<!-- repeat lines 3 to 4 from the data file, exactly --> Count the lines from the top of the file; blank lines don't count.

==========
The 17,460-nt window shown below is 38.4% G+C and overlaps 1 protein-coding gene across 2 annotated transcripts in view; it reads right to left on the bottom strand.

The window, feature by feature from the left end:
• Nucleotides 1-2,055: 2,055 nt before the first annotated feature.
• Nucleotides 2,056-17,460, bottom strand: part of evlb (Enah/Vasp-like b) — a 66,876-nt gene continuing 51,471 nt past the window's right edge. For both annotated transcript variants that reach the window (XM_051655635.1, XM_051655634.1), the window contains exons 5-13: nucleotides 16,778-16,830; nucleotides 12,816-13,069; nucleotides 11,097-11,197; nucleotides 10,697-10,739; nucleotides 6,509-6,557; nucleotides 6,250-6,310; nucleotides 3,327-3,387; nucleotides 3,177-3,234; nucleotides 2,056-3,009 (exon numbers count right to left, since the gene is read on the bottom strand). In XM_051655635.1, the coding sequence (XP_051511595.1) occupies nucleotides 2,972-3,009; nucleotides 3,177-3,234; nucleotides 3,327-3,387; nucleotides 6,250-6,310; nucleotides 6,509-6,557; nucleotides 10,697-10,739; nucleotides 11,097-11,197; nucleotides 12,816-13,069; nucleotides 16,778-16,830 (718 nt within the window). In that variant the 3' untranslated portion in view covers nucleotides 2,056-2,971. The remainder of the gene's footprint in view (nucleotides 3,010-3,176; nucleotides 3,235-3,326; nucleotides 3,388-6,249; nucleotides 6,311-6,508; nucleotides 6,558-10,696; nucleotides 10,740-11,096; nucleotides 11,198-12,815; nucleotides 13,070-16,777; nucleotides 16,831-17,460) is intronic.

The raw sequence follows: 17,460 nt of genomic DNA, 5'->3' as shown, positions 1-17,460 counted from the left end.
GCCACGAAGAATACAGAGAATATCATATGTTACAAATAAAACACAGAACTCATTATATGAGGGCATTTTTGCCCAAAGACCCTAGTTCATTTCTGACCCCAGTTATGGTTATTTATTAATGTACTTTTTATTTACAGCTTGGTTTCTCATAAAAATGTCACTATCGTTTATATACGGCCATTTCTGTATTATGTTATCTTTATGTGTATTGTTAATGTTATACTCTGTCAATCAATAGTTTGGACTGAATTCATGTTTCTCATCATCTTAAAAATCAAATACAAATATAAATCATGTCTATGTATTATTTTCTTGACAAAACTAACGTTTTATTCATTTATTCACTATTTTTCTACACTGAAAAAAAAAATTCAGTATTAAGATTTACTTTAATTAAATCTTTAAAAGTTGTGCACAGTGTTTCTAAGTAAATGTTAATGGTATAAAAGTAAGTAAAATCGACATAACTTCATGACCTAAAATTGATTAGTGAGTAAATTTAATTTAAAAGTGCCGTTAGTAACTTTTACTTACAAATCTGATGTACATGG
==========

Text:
• Nucleotides 1-2,055: 2,055 nt before the first annotated feature.
• Nucleotides 2,056-17,460, bottom strand: part of evlb (Enah/Vasp-like b) — a 66,876-nt gene continuing 51,471 nt past the window's right edge. For both annotated transcript variants that reach the window (XM_051655635.1, XM_051655634.1), the window contains exons 5-13: nucleotides 16,778-16,830; nucleotides 12,816-13,069; nucleotides 11,097-11,197; nucleotides 10,697-10,739; nucleotides 6,509-6,557; nucleotides 6,250-6,310; nucleotides 3,327-3,387; nucleotides 3,177-3,234; nucleotides 2,056-3,009 (exon numbers count right to left, since the gene is read on the bottom strand). In XM_051655635.1, the coding sequence (XP_051511595.1) occupies nucleotides 2,972-3,009; nucleotides 3,177-3,234; nucleotides 3,327-3,387; nucleotides 6,250-6,310; nucleotides 6,509-6,557; nucleotides 10,697-10,739; nucleotides 11,097-11,197; nucleotides 12,816-13,069; nucleotides 16,778-16,830 (718 nt within the window). In that variant the 3' untranslated portion in view covers nucleotides 2,056-2,971. The remainder of the gene's footprint in view (nucleotides 3,010-3,176; nucleotides 3,235-3,326; nucleotides 3,388-6,249; nucleotides 6,311-6,508; nucleotides 6,558-10,696; nucleotides 10,740-11,096; nucleotides 11,198-12,815; nucleotides 13,070-16,777; nucleotides 16,831-17,460) is intronic.